The curious case of Gemma Sullivan has niggled at me for weeks now.
Have you heard of her? Gem Gem. Yeah, that one – the Gemma of ‘Don’t f*ck with Gem Gem’ fame.
Gemma is ‘Facebook famous’, which unsurprisingly is where I first found her. She dropped into my peripheral vision in a viral video that was doing the rounds among my friends.
“What the hell is wrong with her?” read one share.
“OMG,” said another, “SO FUNNY. Literally crying.”
Of course, I clicked. That’s the horror of the modern world of the internet – we click, and don’t know why. I’m sorry I did: the video of Gemma Sullivan and her boyfriend Justin Ryan (also ‘Facebook famous’) was awful. They seemed a little strange. They were responding to online bullies who were harassing them. It all felt really wrong.
And yet, here were people I knew and respected in my social media web sharing the video as entertainment. They were laughing. Laughing? I was lost.
And to be perfectly honest, I still am. The situation is exactly as it initially seemed: people are making fun of a young woman who could be struggling.
I cringe even to write this piece because I don't know what Gemma's situation is. I do know from her videos that something is up with this young girl, and yet she's still fair game to the internet's trolls.
In those videos, Gemma swears like a trooper, is aggressive, often has heavy makeup smudged on her face, smokes pot, and talks a lot about her sex life. She's the perfect target for bullies, and yet this is what it is to be an online celebrity in 2016: she loves it. Or appears to.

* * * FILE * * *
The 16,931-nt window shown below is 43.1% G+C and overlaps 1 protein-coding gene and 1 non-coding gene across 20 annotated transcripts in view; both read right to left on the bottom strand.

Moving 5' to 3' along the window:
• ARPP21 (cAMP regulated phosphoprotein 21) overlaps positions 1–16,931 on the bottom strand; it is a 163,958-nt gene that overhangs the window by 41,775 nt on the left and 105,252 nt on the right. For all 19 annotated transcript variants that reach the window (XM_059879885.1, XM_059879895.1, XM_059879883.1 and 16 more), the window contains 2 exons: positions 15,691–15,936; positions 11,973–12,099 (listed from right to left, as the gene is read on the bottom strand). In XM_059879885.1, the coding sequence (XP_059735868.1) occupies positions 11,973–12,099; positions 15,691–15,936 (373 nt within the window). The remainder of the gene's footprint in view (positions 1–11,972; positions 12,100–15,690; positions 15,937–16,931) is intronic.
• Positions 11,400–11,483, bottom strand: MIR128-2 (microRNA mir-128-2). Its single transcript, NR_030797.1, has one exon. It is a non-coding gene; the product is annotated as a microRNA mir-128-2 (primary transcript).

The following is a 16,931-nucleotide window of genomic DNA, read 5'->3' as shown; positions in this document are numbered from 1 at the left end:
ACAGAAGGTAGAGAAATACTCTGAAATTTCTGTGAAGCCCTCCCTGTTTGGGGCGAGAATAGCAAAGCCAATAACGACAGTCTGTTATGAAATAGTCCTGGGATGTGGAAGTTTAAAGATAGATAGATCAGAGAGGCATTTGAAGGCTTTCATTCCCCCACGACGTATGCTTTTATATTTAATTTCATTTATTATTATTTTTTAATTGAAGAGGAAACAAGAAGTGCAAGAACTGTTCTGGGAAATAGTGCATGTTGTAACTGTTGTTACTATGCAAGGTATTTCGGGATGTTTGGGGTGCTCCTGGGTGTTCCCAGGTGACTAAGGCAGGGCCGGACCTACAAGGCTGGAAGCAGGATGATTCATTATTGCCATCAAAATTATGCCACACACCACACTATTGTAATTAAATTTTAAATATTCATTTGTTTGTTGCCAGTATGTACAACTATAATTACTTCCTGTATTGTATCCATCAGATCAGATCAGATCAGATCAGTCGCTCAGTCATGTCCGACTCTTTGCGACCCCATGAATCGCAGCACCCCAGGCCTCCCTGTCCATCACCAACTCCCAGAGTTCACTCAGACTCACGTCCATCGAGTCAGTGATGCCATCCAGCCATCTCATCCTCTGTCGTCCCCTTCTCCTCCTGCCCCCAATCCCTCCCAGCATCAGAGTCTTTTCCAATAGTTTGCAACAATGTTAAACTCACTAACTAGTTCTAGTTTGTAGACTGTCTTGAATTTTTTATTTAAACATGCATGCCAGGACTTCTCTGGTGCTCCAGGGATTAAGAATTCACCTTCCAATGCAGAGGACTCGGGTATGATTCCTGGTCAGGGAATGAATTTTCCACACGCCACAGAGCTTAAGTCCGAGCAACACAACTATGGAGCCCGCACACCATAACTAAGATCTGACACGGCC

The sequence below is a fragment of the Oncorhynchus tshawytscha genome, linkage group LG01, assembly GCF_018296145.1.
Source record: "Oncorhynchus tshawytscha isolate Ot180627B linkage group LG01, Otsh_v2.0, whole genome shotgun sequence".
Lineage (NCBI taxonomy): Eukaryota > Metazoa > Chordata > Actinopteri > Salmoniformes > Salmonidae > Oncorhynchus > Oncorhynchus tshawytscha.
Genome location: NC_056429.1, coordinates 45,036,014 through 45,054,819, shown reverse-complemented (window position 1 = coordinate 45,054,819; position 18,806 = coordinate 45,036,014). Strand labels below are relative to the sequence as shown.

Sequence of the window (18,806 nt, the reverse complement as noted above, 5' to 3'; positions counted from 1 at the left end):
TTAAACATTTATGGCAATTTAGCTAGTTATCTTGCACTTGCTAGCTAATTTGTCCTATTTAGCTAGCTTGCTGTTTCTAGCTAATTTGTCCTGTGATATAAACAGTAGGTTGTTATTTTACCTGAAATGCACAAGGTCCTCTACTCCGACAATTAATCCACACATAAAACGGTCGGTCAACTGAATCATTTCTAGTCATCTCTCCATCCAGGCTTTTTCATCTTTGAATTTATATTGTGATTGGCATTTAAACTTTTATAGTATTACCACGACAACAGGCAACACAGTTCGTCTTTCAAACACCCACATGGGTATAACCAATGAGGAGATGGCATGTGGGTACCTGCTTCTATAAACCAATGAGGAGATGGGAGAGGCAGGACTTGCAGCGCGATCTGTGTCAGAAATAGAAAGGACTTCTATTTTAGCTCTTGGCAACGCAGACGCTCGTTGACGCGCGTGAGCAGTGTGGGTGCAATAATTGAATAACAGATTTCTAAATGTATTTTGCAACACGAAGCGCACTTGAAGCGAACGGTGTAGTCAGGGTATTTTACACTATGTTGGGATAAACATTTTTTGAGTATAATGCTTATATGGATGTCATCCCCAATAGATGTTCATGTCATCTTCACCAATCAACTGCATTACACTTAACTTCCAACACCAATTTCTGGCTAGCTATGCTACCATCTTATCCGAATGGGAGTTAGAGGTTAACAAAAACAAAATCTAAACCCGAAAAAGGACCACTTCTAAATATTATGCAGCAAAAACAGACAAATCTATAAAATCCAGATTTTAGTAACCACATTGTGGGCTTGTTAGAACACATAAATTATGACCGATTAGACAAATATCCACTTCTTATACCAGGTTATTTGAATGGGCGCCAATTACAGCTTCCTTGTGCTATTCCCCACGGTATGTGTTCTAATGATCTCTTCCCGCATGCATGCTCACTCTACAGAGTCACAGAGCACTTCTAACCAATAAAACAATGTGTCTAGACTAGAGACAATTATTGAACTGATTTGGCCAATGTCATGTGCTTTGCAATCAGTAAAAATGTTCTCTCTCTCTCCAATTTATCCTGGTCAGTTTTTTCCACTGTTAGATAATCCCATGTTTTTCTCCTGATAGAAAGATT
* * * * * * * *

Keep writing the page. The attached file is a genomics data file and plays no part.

Welcome to the modern world of Facebook Famous youth, the young people we can't protect - and who cannot protect themselves.
I have trawled the internet for almost two days trying to find out everything I can about Gemma Sullivan and Justin Ryan, but the deeper down the wormhole I go, the less I seem to find out.
I spoke to several people on Facebook to try and get to the bottom of the story. Gemma and Justin both didn't reply, so I tried a few of their friends. The only people who responded had never actually met the couple, and had only interacted online. One guy was so keen to also be 'Facebook Famous' he asked if I could write an interview on him instead. He then tried calling me twice.
Another guy admitted to only following Gemma and Justin "...to take the piss with my friends." Did he feel guilty?
"Not really," he said, "as I never publicly shame them."
It's a weird, weird world where they have thousands of online 'friends' - yet no one seems to know anything about them.
Here's what social media tells us: Gemma lives in Brisbane. She's 18 years old. She has 26,200 followers on Instagram. She's dating Justin Ryan. She smokes weed, drinks a lot, and talks about sex a lot too. She has a YouTube channel, a Snapchat account, and several Facebook pages dedicated to her. She's abused constantly across all her social media platforms, and yet still posts almost daily.
Here's what we don't know: if she's OK. Why her strange videos are filmed with makeup everywhere. Why she continues to post despite the avalanche of vile comments thrown her direction. Where her family is. What she does for work. Whether her online persona is in fact real.
In 2016, this is a fairly standard place to find yourself in. We know so much about these viral 'celebrities', and yet we really know nothing at all.